Manchester Originals 153 for 3 (Clarke 58) beat Welsh Fire 150 for 6 (du Plooy 43, Hartley 2-12) by seven wickets

Joe Clarke produced a match-seizing innings of 58 from 31 balls - ably supported by Phil Salt in an opening stand of 94 from 48 balls - before Colin Munro and Colin Ackermann banished any late jitters with a brace of evenly-paced cameos, as Manchester Originals ended Welsh Fire's unbeaten start to the tournament with the second win of their own campaign, a seven-wicket victory with five balls to spare at Cardiff.

After winning the toss and batting first, Fire posted a competitive total of 150 for 6, thanks largely to Leus du Plooy's hard-hitting innings of 43 from 21 balls, allied to scores of 32 and 30 from Ben Duckett and Matt Critchley. However, the suspicion at the halfway point was that that total was 10-15 runs light on a surface that offered good value for strokeplay. Clarke set out to prove just that, bursting out of the blocks with four fours and four sixes in an innings that allowed Originals to coast to victory in the back-end of their chase.

Hartley makes hay in Bairstow's absence
It's hard to imagine any team has been more scuppered by a big-name absence than Welsh Fire by Jonny Bairstow's England Test recall - as Gary Kirsten, in one of his now habitual embargo-busting faux pas, outlined to talkSPORT prior to the start of the competition.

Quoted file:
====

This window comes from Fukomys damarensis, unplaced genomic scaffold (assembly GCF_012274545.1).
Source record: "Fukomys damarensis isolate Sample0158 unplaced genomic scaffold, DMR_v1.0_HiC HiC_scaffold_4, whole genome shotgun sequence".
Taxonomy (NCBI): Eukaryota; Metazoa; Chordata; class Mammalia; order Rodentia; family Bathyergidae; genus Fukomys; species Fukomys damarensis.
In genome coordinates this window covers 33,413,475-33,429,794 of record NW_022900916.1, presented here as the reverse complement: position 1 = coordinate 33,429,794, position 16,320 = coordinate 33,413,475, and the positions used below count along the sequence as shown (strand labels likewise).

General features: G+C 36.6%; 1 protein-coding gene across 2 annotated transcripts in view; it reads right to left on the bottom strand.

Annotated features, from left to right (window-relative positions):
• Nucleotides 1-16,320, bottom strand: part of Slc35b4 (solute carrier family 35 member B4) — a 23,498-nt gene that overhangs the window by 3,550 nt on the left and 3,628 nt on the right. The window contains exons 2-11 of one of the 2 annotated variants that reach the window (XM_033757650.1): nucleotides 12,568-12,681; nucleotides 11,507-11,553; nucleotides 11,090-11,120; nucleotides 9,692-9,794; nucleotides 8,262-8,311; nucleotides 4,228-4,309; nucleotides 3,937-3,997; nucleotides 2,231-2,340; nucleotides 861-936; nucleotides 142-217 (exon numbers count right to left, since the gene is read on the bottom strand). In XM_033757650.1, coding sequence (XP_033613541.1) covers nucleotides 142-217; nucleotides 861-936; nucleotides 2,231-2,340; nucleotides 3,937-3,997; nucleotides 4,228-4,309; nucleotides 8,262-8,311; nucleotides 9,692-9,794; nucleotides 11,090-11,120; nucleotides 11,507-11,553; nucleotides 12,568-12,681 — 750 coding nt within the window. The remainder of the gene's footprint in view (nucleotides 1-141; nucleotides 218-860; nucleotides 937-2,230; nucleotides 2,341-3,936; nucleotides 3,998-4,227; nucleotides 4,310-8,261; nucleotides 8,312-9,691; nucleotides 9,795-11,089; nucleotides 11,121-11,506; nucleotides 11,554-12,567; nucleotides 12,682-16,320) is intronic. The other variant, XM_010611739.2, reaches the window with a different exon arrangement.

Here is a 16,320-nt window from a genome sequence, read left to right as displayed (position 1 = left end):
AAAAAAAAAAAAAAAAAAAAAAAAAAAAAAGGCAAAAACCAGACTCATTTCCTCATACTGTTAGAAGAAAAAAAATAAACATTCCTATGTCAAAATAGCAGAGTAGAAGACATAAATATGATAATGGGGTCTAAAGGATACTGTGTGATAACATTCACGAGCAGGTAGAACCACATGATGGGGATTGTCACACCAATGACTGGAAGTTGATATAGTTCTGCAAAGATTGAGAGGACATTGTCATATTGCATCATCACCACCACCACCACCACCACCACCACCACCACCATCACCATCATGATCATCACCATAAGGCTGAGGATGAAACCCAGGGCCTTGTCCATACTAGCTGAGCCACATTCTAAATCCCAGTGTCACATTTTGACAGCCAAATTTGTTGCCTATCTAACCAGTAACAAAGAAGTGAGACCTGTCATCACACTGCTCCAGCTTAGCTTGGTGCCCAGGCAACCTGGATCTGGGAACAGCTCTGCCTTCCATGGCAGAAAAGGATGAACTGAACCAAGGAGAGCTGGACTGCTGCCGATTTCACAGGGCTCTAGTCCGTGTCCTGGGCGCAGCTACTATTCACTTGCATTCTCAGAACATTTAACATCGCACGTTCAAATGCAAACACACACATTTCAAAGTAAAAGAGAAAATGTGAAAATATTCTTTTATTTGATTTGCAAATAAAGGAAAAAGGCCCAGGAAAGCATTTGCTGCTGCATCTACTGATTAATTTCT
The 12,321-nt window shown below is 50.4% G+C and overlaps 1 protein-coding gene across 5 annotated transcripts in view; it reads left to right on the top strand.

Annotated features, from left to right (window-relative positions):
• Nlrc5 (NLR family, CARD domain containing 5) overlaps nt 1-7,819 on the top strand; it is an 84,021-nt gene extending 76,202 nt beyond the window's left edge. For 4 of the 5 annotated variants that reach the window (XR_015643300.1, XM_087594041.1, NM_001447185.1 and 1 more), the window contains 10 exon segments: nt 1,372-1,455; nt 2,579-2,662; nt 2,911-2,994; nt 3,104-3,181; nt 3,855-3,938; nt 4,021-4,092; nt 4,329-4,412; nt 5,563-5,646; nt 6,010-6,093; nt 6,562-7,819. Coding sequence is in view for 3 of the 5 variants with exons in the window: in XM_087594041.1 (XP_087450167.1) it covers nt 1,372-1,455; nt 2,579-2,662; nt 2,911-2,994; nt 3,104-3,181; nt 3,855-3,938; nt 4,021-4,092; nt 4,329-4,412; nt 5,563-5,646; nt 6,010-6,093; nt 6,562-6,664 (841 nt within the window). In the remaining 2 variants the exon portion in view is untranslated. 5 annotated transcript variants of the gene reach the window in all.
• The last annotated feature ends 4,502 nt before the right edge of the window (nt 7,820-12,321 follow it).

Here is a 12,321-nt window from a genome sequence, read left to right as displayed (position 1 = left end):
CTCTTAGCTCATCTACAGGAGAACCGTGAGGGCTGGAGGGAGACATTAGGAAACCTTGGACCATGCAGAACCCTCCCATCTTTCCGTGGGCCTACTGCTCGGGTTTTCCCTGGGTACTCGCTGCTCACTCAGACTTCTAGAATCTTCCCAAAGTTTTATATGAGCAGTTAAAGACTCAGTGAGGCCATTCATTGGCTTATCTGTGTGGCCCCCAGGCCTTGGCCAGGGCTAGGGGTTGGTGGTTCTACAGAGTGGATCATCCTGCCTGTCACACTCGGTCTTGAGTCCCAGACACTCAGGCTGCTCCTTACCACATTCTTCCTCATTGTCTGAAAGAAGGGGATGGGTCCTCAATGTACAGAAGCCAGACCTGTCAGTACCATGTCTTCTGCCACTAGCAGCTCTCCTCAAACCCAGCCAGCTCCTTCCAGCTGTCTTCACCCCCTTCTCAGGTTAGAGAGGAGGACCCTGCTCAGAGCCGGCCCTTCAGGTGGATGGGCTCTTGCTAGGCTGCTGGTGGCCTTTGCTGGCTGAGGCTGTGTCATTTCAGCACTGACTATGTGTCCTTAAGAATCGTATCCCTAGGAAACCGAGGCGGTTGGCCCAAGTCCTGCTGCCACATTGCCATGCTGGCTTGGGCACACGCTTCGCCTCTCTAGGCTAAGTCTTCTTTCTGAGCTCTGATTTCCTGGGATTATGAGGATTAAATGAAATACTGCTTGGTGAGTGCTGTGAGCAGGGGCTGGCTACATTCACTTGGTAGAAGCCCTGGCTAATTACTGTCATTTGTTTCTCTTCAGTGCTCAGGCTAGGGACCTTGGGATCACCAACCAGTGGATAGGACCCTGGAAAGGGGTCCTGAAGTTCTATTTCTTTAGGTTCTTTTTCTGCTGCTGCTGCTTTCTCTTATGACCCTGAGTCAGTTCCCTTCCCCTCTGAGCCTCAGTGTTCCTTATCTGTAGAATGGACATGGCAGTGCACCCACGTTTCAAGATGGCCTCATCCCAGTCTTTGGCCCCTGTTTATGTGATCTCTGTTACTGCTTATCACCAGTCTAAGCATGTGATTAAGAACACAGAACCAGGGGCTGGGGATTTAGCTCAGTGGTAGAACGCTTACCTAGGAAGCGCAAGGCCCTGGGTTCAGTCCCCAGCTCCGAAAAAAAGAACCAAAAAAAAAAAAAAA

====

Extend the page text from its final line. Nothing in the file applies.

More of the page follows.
To lose their captain after two games was unsettling enough, but Fire have also lost their single most important batter too - the man whose back-to-back fifties had powered them to victories in each of their opening games. And in his absence at the top of the order, Originals capitalised with two early breakthroughs, courtesy of Tom Hartley's understated left-arm spin.

After a brace of seam-up sets from Steven Finn and Carlos Brathwaite, Hartley entered the fray for ball 11, and by the end of his first back-to-back ten, he had extracted both Josh Cobb and Tom Banton - each of them unwitting victims of Cardiff's tempting short, straight boundaries that encourage drives back through the line.

Cobb was the first to go, overshadowed in the opening exchanges as Tom Banton picked off a brace of early fours, then frustrated by Hartley's tight line for two more dots in a row. His third ball, however, was a full toss, but he drilled it straight back at the bowler's shins, who stooped well to prise the first wicket.

Banton added his third four soon afterwards, a firm pull through square leg, but Hartley held his nerve, and his length - drawing Banton out of the crease for an elegant loft… straight into the hands of Calvin Harrison at long-on. At 21 for 2 after 18 balls, Fire were spluttering from the outset.

Derbyshire pairing have a Blast
There's no preparation like no preparation. Du Plooy spent ten days in isolation prior to his late arrival in the Welsh Fire squad, after getting caught up in the Covid outbreak that caused the abandonment of Derbyshire's County Championship fixture with Essex earlier this month - as well as the cancellation of the club's final Vitality Blast fixtures.

But at the first time of asking, both du Plooy and his county team-mate, Critchley (in his third match but batting for the first time) brought a taste of the Derbyshire Blast action that had earned each of them a call-up to the competition - Critchley in the redraft after going unpicked in 2019, and du Plooy as a wildcard, after being released from his original Fire contract.